How Can Healthcare Workers In Indonesia Survived ?

The COVID-19 pandemic has severely affected the healthcare sector in Southeast Asia’s largest economy, Indonesia.

Meanwhile in Singapore about 1,500 healthcare workers resigned in the first half of 2021, compared to about 2,000 annually pre-pandemic, Senior Minister of State for Health Janil Puthucheary said in Parliament on Monday (Nov 1). One of the most devastating effects is a high infection and mortality rate among healthcare workers.

So far in Singapore, close to 500 foreign doctors and nurses have resigned in the first half of this year, compared with around 500 in the whole of 2020 and about 600 in 2019. “These resignations were mostly tendered for personal reasons, for migration, or moving back to their home countries,” he said in a ministerial statement in Parliament on Monday. Dr Janil noted that for healthcare workers, it has been over 20 months of continuous daily battles against the pandemic, with a large proportion of them unable to take leave since last year.

Singapore had 1,717 Covid-19 patients in hospital as of Monday. The occupancy rate for all general ward beds is 90 per cent, and 85 per cent of isolation beds are now filled. There are about 380 ICU beds in total across all hospitals, and 219 of them are reserved for Covid-19 cases. Close to two-thirds of them are now occupied. With expectations that this could increase, authorities have been reducing the number of ICU beds available for other patients. Hospitals will also further increase ICU capacity for Covid-19 patients from 219 to 280 this week, officials say.

The issue is down to staffing. Health Minister Ong Ye Kung said handling ICU beds would likely result in a “major degradation of care”. Janil Puthucheary, senior minister of state for health, on Monday told lawmakers that ICU patients require continuous care, and staff are carrying a heavy burden. “Already, our hospitals are feeling the manpower crunch, signs of fatigue can be seen among our health care workers,” he said. Many health care workers have not been able to take leave since 2020 and over nine in 10 would not be able to clear their accumulated leave for this year. Puthucheary also pointed out that 1,500 health care workers had resigned in the first half of this year, compared to about 2,000 annually pre-pandemic, which has weighed on the health care system.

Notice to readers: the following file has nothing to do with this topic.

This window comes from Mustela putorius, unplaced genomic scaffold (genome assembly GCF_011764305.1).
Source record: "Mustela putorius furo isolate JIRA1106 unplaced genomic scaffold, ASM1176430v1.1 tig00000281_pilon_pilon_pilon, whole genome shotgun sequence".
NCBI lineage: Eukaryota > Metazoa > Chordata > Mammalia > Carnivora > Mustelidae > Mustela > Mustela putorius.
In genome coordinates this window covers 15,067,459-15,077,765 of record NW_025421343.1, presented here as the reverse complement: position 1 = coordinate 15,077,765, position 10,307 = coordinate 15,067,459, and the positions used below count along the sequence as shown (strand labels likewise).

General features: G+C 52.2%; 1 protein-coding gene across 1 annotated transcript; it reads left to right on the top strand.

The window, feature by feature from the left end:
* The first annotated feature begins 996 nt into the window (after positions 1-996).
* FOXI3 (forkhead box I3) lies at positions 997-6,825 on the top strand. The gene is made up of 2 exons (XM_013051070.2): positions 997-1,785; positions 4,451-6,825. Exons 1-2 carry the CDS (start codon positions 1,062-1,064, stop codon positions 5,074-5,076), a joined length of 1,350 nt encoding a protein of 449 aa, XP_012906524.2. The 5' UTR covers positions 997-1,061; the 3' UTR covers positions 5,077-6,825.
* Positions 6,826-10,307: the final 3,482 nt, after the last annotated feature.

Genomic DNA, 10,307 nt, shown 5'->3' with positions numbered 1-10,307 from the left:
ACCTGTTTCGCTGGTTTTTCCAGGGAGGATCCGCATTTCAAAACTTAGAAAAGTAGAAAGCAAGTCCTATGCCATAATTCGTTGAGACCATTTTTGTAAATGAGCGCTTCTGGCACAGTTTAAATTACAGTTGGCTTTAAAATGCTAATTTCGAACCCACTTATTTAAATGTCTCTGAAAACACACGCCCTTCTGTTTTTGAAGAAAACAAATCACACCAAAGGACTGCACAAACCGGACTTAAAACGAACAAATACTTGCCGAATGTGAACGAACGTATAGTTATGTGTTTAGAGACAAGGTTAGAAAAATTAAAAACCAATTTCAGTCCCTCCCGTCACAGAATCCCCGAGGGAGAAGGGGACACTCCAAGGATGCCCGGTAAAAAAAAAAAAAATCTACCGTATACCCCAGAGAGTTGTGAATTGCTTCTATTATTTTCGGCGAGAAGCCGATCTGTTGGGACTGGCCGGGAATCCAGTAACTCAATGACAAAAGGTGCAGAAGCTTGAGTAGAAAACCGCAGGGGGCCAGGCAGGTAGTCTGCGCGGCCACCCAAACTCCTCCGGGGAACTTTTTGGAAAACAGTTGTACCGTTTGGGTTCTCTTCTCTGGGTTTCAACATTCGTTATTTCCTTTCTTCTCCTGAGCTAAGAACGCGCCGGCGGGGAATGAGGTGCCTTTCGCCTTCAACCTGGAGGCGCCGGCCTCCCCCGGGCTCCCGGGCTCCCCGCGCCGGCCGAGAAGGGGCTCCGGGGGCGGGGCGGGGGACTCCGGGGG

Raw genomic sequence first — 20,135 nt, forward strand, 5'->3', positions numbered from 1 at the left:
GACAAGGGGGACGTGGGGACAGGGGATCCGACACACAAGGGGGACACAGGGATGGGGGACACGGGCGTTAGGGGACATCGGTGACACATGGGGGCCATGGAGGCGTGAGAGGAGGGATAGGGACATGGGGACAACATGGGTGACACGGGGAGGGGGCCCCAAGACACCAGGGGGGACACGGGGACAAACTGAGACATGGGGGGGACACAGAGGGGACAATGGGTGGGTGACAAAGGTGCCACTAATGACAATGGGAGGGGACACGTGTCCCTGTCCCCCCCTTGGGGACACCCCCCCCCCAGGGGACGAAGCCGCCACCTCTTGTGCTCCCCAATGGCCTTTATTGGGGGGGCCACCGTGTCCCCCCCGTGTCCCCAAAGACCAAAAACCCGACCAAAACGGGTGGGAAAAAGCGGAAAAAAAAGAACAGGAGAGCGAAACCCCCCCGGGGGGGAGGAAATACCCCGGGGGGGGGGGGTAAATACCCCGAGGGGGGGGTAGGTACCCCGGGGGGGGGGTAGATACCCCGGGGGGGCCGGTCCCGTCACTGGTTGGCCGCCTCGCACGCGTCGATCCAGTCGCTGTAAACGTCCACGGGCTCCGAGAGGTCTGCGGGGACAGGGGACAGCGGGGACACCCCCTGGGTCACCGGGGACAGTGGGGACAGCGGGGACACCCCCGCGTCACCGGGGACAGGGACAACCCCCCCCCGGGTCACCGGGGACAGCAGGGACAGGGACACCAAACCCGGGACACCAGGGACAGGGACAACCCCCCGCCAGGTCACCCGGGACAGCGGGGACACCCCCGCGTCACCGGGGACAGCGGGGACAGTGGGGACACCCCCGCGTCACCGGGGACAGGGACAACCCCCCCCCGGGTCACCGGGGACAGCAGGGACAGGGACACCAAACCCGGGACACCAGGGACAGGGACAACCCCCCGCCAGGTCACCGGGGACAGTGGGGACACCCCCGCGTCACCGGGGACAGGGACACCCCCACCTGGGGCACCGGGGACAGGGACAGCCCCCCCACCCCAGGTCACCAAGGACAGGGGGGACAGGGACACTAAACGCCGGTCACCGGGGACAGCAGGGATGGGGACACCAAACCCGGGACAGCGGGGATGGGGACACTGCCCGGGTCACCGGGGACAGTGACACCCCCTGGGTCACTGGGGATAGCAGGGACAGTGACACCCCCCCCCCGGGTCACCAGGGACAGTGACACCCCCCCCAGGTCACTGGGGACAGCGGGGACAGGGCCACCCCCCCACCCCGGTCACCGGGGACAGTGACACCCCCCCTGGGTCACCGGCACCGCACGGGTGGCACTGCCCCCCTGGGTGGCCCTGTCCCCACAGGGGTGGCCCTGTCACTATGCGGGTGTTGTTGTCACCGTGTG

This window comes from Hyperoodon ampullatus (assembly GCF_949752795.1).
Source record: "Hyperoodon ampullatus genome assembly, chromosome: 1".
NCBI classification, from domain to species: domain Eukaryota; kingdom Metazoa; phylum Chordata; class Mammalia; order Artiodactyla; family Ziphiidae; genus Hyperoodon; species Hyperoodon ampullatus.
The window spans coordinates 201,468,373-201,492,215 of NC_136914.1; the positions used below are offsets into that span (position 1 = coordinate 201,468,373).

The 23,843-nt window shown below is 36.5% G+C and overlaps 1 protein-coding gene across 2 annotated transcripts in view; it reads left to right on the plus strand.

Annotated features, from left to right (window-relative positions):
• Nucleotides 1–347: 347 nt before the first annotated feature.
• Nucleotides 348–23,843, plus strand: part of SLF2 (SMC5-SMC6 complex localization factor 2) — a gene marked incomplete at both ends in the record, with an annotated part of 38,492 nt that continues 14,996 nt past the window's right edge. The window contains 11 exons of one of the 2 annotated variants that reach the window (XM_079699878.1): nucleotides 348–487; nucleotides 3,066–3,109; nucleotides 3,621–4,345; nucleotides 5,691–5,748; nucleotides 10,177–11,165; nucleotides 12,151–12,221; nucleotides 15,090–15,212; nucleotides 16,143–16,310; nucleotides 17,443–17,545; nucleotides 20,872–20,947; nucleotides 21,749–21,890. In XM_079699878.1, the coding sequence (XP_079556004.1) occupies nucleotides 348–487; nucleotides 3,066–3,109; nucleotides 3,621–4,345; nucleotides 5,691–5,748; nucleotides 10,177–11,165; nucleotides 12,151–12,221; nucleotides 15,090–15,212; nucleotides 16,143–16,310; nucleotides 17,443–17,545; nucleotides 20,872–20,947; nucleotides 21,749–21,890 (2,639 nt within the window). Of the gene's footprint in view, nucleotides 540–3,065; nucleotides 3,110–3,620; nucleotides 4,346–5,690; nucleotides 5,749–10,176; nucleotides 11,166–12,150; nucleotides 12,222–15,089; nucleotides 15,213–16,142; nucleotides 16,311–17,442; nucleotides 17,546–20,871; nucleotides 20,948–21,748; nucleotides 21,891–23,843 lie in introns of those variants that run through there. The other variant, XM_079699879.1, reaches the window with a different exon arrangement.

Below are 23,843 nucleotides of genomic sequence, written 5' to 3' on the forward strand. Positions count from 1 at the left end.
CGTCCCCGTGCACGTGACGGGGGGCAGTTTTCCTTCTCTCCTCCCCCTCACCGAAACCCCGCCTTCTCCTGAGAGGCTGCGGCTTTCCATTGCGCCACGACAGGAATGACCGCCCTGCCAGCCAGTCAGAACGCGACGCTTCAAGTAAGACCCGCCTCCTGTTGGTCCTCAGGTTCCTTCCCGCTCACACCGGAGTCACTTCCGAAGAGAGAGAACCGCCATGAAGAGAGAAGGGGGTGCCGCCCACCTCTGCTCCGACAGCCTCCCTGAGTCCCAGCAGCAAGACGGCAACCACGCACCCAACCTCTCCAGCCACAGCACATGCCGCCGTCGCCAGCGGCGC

The corona virus cases in Indonesia also having growth in number especially when the delta variant of the virus has discovered. Our assessment suggests that although the Indonesian Government has made considerable effort to strengthen the country’s COVID-19 response, much remains to be done to improve surge capacity. While the COVID-19 pandemic is extraordinary, shortages of healthcare workers in Indonesia have been a longstanding problem.

The country’s physician-to-population ratio is much lower than in neighboring countries such as Vietnam (0.8 physicians per 1,000 population), Thailand (0.8 physicians per 1,000 population), and Malaysia (1.5 physicians per 1,000 population) (13). Nevertheless, shortages of healthcare workers are experienced by other countries as well. At the time of writing, India faces a severe shortage of nurses to fight the Covid-19 outbreak. India’s Central Government claims it has recruited 2,206 specialist doctors, 4,685 medical officers, and 25,593 staff nurses in public hospitals across the nation under the National Health Mission since June 2020. These appointments, however, still fall short of the level the country needs (54). Workforce shortages in the UK have left the National Health Service (NHS) vulnerable to the COVID-19 outbreak. Healthcare worker shortages are a critical barrier to increasing NHS capacity and are why the Nightingale field hospitals have not been fully mobilized, despite the intense pressure on health services. The imminent risk of the NHS being overwhelmed has led to a third lockdown.